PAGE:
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In addition, a further full-time member of staff is currently being recruited to support 2012 legacy work. This member of staff would represent-0.2 FTE on project management and 0.8 FTE on legacy planning.
Furthermore, the Department has also assigned an envelope of funding to each of the nine regions for the comprehensive spending review period. In 2008-09 each Regional Public Health Group (RPHG) will receive £100,000 for physical activity. This will be used as each region sees best, to put in place action plans working with partner organisations and stakeholders, though each RPHG has been tasked by the Department to develop a regional 2012 Health Legacy Action Plan that complements the national Legacy Action Plan to deliver a 2012 health legacy. It is likely that a proportion of this funding will be used to secure additional capacity to take forward programmes.
|Associated public bodies: The Health Protection Agency|
|Current full-time equivalent members of staff working on projects related to London 2012 (as at 12 September 2008)|
At present, there are no plans for any increase on current staff levels in relation to the 2012 Olympics at the Health Protection Agency. However, over the next four years some increase might be necessary.
Mr. Stephen O'Brien: To ask the Secretary of State for Health what assessment he has made of the contribution of the National Gold Standards Framework Centre to the effective functioning of the Gold Standards Framework.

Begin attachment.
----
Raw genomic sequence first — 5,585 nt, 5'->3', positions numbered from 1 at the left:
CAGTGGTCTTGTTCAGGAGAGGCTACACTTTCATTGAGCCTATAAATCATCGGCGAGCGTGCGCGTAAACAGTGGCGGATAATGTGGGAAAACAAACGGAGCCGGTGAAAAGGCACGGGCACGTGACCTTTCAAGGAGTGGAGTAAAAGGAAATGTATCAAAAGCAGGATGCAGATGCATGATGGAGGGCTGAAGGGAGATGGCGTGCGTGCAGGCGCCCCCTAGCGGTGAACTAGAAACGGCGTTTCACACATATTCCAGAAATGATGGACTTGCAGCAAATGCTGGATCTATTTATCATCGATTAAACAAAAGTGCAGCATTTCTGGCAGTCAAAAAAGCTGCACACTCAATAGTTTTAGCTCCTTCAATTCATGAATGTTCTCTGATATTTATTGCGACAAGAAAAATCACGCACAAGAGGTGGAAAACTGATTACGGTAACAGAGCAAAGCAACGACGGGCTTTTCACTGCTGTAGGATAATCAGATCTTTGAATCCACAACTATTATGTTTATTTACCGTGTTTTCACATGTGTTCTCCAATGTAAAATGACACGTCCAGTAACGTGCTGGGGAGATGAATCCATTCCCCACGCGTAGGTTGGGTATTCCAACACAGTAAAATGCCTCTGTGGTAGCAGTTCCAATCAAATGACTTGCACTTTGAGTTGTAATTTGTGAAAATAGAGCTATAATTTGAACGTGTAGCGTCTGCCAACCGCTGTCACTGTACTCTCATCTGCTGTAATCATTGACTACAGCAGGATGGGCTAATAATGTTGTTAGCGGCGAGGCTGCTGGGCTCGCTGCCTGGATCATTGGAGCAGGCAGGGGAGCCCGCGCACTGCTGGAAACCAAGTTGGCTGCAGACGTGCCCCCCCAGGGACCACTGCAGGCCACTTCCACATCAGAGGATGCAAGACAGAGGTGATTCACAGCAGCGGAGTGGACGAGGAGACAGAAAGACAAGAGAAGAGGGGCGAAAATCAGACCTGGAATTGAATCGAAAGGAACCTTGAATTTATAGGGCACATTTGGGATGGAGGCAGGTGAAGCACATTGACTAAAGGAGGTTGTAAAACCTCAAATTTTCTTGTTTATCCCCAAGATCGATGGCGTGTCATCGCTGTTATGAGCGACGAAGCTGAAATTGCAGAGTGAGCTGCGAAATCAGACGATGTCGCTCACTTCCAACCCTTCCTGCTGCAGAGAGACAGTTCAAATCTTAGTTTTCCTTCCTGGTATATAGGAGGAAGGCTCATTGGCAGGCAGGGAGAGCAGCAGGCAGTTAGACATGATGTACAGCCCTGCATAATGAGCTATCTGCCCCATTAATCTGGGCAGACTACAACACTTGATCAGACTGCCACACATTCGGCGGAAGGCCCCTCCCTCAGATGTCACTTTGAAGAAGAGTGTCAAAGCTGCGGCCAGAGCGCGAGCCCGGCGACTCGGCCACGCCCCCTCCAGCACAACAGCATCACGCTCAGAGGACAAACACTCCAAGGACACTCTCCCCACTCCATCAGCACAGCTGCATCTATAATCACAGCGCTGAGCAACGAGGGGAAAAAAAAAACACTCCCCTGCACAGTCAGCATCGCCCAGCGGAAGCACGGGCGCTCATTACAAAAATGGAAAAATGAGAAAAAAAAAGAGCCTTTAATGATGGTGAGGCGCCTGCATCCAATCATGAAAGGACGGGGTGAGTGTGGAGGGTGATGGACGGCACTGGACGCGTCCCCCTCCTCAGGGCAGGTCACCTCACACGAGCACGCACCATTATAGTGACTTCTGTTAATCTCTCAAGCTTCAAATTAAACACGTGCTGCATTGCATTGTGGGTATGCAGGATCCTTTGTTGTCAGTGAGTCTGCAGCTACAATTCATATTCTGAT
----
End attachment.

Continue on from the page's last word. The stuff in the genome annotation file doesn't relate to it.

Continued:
Dawn Primarolo: The National Gold Standards Framework Centre made an important contribution to the roll out of the Gold Standards Framework. This was recognised by the support they received through the Departments £12 million National Health Service End of Life Care Programme, which ran from 2004 to 2007.
Andrew Mackinlay: To ask the Secretary of State for Health which of Londons NHS foundation trusts and teaching hospitals are not implementing the policy of allowing patients to use the choose and book appointments system; to what extent the implementation of this policy is being overseen by (a) Monitor, the independent regulator of NHS Foundation Trusts and (b) the Healthcare Commission; and if he will make a statement. 
We are informed by the Chairman of Monitor (the statutory name of which is the Independent Regulator of NHSFTs) that during 2007-08, compliance with the requirement to implement and maintain systems to support Choose and Book was reported by NHSFTs to Monitor on a quarterly basis. In 2007-08, no NHSFT reported to Monitor that it did not have in place the systems in order to enable it to offer choice to patients.
The Healthcare Commission has an indicator Convenience and Choice as part of the annual health check. It assesses trusts on the information that providers have on NHS Choices and the availability of appointment slots on Choose and Book for patients to book their appointment.
Dawn Primarolo: While it is for national health service providers and commissioners to decide how best to meet the needs of pregnant women with diabetes, both the National Service Framework for Diabetes, and the National Service Framework for Children, Young People and Maternity Services include standards that refer specifically to diabetes in pregnancy. Commissioners should aim to provide services that meet these standards.